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September 17, 2010

Panbo: Raymarine introduces thermal cameras, but FLIR Nexus still open

An entry from Ben Ellison's marine electronics blog

Given that FLIR, the big daddy of thermal imaging, purchased Raymarine in May, few will be surprised that Ray is introducing its own thermal cams.  In fact, I think the Raymarine T300 and T400 model series will simply be re-branded FLIR M-Series cameras, though the control and integration possibilities are interesting.  For owners of Raymarine E Wide and G Series MFDs, the joystick control above will be optional; the first group will be able to pan and tilt the camera using their touch screens, as shown, while the latter can use a G's detached keyboard.  And while the short initial press release doesn't say anything about niceties like automated target tracking, we already know that the Nexus operating system FLIR builds into these cameras offers such capabilities...

When I met with FLIR and Raymarine representatives recently, I asked if FLIR had changed its mind about encouraging all MFD and PC charting developers to use Nexus tools offered by its networking division to build in camera integration, an attractive concept announced at the Miami show in February and demonstrated there in MaxSea TimeZero.  The answer was an emphatic no; FLIR pointed out that its overall business model has long walked the delicate line of both supplying and competing with such developers, and the Raymarine acquisition hasn't changed that.  And, sure enough, a listed new feature of MaxSea TZ 1.9 is a level of M-Series control and camera view visualization that may exceed what Raymarine starts off with...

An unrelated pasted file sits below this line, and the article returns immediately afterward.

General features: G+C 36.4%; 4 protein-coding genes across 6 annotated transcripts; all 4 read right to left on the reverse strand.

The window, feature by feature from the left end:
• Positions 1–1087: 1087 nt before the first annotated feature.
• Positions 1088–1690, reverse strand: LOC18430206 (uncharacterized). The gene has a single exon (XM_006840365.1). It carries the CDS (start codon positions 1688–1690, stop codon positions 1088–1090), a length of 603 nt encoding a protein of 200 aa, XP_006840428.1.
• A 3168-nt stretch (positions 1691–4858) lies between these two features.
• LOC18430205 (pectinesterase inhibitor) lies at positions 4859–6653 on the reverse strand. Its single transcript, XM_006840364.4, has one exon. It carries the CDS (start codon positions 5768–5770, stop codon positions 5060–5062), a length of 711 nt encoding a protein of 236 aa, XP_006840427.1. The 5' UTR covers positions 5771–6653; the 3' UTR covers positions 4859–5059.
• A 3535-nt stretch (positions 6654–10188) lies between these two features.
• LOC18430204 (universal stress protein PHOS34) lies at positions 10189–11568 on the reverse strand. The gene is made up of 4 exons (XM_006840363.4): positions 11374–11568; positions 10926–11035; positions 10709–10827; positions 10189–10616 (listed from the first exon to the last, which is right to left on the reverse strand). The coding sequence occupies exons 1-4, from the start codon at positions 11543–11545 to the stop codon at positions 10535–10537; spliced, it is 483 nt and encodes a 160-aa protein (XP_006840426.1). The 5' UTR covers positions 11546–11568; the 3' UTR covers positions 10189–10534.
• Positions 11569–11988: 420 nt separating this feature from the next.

MaxSea_TZ_FLIR_feature.JPGBut I also came out of that meeting with some images which suggest just how powerful Nexus is, and...

FLIR_Nexus_networking.JPGhow deeply embedded into future Raymarine vessel systems it's envisioned to go:

FLIR_Nexus_networking_w_Raymarine.JPGFrankly, I don't completely understand what the diagram above means, but it helps if you listen to the interview MadMariner did with FLIR's Andy Teich.  Meanwhile, the graph below is fairly easy to comprehend, even if it seems radical today.  FLIR believes that the history of thermal cameras will go like GPS, from expensive novelty to must-have equipment, and even thinks that they'll become more popular than radars (though not replacing them).  If today radar is the third most common major electronics item, on about 45% of the boats that already have MFDs, FLIR believes that thermal will one day reach 50% penetration, and it doesn't seem all that important to them whose labels go where.

FLIR Raymarine thermal cam use projection.JPG